The most important decision affecting resource allocation, performance management and risk and saving sharing is the model of care. After agreeing decision-making processes the provider network must agree how they will organise interventions to achieve desired outcome for their population. Detailed information about this process is in Chapter 6: How do we innovate a new model of care working with users and carers?
In summary, the provider network will be set desired outcomes by commissioners for a population group and have a capitated budget it can use to achieve these outcomes. The providers in the network must work together to identify:
- Interventions that will support population to achieve desired outcomes
- Service standards against which the effectiveness and quality of interventions and those who conduct them will be measured. These standards are very important because they inform the provider network performance management framework and risk and savings sharing discussed in the next section.An example list of performance metrics can be found in the Supporting Material A: Discussion Paper Compendium.
- Resources required to fund the service standards that support new model of care. Details of how to achieve this are in Chapter 6: How do we innovate a new model of care working with users and carers?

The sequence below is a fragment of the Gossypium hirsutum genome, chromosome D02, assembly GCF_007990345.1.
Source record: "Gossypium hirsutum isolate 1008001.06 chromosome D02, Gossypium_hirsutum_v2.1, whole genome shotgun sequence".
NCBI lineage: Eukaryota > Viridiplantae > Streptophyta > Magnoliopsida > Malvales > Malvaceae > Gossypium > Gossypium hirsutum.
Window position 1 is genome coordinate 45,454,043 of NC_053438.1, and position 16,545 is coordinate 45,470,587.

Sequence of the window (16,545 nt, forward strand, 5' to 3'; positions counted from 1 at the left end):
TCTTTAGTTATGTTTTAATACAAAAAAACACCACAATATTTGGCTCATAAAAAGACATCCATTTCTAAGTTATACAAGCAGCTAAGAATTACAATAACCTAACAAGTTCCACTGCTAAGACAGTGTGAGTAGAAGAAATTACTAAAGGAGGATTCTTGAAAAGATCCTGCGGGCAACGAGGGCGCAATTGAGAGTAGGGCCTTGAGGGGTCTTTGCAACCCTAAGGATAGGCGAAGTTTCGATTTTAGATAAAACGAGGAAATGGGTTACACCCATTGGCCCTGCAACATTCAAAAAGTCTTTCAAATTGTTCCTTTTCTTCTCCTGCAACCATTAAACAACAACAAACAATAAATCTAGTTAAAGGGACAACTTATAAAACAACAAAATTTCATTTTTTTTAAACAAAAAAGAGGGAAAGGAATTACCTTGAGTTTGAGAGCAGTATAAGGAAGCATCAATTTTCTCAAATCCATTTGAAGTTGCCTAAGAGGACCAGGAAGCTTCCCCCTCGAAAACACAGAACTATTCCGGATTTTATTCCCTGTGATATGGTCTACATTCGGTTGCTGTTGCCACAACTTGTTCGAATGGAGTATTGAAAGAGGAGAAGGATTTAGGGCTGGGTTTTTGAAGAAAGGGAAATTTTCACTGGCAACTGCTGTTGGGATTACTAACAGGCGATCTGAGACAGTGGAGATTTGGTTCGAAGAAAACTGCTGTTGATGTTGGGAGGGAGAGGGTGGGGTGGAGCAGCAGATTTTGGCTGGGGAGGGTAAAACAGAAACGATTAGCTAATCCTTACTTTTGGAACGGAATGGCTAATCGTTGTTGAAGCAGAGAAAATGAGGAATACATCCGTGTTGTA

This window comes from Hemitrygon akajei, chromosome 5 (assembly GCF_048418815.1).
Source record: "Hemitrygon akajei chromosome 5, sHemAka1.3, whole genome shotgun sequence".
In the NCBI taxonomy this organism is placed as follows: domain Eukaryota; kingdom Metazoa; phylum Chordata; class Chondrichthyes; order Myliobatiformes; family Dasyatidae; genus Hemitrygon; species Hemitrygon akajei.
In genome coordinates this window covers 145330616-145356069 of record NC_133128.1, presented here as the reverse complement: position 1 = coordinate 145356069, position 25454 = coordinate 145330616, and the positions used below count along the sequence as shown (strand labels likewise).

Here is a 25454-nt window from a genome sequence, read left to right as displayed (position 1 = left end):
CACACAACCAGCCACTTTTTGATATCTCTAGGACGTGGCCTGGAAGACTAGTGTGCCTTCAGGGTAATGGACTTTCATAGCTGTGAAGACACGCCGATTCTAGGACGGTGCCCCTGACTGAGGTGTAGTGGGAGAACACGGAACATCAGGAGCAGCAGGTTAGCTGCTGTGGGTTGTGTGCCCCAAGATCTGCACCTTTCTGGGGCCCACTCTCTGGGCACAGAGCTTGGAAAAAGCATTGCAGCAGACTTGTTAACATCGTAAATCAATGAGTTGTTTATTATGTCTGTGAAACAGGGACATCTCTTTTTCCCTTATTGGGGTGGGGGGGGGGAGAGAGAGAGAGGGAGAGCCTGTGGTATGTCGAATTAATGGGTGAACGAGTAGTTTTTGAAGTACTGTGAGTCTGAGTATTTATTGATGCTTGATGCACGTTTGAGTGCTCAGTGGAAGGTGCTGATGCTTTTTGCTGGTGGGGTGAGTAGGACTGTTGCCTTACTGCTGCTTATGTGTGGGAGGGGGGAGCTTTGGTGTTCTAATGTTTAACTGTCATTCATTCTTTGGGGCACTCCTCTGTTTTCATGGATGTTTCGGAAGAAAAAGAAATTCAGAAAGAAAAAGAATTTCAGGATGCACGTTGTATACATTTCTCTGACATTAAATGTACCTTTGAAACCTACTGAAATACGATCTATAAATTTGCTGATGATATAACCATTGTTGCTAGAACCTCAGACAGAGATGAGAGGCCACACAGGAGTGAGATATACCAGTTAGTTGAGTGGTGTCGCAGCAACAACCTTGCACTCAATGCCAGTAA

The total of all these budgeted costs must be less than the capitated budget paid to the provider network. Provider networks will need to revisit the model of care until they can agree how to achieve the outcomes within the target budget. For a full discussion of how to approach costing models of care see Chapter 6: How do we innovate a new model of care working with users and carers? In addition to funding the service standards, provider networks should also decide allocations for:
- Personal budgets: When capitated payments include social-care personal budgets, provider networks will need to meet the statutory obligations set out in the Fair Access to Care Services guidance (FACS), which require local authorities to provide individuals with a defined level of support. In addition to the statutory obligations, provider networks may also want to provide personal budgets to other individuals as they represent a cost effective way of personalising care that keeps people well.
- Internal contingency funds: Provider networks will want to retain a contingency fund that can be used for unanticipated interventions above the agreed model of care. This will support agility and personalisation of care. It also reduces the risk that providers will overspend the capitated budget
- Operations team: Providers networks may fund a shared operations team to manage the coordination of member organisations, lead performance management and administer the network.
Once the model of care, service standards and resources are agreed, the provider network needs to identify the multi-disciplinary team and where the staff with the relevant skills needed are (or could be retrained or hired) across member providers. Determining which staff will do what will determine how resources are allocated between providers within the network. Following this process will mean that funding flows to where it is needed to support new model of care.